One man spent the last four weeks at the Kelly Mathis trial, and now he's talking about what he heard.
On Thursday, he learned he was an alternate juror and was relieved of his duties. But as the jury deliberates, he was back at the courtroom, anxious to see what they will decide.
The 44-year-old says as he listened to witness testimony and attorneys during the trial, his "gut feeling" says what happened at the Internet cafes was not gambling. It's an opinion made stronger, he said, by expert witness testimony that it was gaming software instead.
The man says he believed the defense when they said the law had not caught up with technology.
When it comes to Mathis' involvement, the man says it will be a "difficult decision."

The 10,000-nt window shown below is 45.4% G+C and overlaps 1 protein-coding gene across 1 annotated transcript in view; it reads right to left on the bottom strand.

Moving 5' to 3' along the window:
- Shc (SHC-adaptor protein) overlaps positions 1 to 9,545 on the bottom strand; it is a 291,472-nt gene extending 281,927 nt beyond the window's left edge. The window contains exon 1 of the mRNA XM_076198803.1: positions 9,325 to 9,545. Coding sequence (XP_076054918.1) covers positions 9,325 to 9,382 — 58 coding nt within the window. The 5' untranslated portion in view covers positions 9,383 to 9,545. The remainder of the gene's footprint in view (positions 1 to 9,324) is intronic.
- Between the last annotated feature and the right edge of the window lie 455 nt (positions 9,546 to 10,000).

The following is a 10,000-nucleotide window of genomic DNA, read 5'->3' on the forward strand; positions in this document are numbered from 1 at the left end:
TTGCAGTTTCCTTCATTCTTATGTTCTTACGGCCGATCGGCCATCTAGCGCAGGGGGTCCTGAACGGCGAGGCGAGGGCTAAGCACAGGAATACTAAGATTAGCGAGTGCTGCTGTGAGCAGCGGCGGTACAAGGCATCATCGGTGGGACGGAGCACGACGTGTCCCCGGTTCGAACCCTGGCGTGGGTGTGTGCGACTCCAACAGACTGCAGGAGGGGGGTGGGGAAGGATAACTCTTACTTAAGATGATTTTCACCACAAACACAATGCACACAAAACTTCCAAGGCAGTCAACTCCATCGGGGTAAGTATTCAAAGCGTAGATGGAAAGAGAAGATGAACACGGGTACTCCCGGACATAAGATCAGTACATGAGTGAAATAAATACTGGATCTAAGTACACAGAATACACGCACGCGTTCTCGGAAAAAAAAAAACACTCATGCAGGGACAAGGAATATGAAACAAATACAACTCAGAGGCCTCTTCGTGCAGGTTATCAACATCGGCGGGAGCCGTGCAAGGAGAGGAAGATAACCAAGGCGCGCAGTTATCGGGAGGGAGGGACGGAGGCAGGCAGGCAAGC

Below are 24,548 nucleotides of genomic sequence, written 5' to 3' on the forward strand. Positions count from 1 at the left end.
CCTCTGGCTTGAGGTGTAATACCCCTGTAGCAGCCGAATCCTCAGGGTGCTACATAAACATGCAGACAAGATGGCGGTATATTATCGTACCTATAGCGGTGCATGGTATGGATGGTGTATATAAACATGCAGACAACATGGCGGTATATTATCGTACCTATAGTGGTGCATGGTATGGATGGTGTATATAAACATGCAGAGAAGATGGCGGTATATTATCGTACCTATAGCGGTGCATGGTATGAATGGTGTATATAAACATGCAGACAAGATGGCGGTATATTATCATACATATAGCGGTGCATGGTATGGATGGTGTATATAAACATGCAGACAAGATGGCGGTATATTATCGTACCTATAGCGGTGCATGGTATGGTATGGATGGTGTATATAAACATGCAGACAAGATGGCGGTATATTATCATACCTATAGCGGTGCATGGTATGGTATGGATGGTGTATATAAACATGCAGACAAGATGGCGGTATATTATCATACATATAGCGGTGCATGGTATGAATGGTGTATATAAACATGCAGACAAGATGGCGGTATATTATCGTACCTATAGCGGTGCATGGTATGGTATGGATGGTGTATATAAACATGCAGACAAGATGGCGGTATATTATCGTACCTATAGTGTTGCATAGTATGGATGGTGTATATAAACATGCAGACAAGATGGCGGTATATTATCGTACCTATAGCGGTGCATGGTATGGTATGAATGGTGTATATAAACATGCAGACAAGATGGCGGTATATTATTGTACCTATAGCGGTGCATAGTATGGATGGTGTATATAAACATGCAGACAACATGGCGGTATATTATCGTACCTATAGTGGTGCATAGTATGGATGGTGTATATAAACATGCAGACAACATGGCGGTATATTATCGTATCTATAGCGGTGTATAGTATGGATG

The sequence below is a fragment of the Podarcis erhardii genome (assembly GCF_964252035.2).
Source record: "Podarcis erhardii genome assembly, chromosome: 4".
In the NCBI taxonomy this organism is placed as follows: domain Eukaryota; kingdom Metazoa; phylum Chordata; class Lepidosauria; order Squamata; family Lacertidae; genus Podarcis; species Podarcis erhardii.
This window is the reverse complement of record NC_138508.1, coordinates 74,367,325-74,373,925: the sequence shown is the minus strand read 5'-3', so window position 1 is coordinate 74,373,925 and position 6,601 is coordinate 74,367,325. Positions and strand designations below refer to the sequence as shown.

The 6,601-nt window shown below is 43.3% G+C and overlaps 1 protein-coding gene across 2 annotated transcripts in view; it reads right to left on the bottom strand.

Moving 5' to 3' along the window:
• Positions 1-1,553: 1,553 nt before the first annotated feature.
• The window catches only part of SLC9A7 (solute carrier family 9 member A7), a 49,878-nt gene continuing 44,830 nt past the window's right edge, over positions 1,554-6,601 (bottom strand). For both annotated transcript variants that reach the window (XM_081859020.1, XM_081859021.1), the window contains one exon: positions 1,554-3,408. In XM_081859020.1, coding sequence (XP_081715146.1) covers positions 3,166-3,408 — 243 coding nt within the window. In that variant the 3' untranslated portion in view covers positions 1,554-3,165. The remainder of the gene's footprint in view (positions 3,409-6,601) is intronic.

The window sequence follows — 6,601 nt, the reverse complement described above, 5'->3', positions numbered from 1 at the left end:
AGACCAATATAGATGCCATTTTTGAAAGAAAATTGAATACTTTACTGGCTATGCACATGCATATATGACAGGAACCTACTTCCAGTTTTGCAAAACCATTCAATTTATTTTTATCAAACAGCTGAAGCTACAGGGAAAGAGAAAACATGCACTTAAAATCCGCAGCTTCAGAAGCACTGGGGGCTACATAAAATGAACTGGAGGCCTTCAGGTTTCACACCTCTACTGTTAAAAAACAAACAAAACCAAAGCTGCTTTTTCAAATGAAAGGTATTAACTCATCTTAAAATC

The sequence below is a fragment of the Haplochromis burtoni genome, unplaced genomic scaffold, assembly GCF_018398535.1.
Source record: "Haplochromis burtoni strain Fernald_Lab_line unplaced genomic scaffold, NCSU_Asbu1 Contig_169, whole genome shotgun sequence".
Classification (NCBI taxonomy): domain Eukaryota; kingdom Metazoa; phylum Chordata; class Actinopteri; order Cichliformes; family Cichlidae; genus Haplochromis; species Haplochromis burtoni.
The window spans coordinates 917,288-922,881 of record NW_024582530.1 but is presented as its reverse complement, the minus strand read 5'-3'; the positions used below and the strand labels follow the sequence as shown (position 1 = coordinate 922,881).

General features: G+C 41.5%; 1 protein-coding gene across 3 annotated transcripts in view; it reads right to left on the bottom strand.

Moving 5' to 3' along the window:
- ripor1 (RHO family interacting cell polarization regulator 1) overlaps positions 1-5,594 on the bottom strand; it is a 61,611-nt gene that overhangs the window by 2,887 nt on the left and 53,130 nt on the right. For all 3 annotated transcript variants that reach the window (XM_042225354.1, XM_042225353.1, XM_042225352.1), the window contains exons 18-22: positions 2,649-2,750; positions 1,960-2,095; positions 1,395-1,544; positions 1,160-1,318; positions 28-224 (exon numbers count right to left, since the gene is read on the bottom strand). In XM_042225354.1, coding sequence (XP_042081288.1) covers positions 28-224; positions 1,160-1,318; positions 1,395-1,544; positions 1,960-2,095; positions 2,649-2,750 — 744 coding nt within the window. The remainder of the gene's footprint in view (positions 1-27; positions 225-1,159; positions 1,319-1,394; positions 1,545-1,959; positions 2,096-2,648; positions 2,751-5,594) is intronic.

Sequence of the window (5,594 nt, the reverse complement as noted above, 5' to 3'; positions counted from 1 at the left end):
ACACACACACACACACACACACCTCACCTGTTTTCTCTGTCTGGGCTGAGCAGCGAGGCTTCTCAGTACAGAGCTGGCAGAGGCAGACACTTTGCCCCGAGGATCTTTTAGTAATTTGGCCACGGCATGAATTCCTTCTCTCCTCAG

The alternate says for the most part, he believed Mathis was giving legal advice, but there were some things that made him wonder.
He says the "tricky part" for the jury will be determining if there was gambling at the internet cafes. He says if it's determined there was, then the other things concerning Mathis' involvement as more than an attorney must be true.
He says what would have helped in the decision-making process during trial is hearing from Chase Burns and Johnny Duncan, other key leaders of Allied Veterans of the World.
When the alternate found out he was not on the jury, he felt a mixture of disappointment and relief, he said. He says the jury is a diverse, yet cohesive group, and members are on a first-name basis.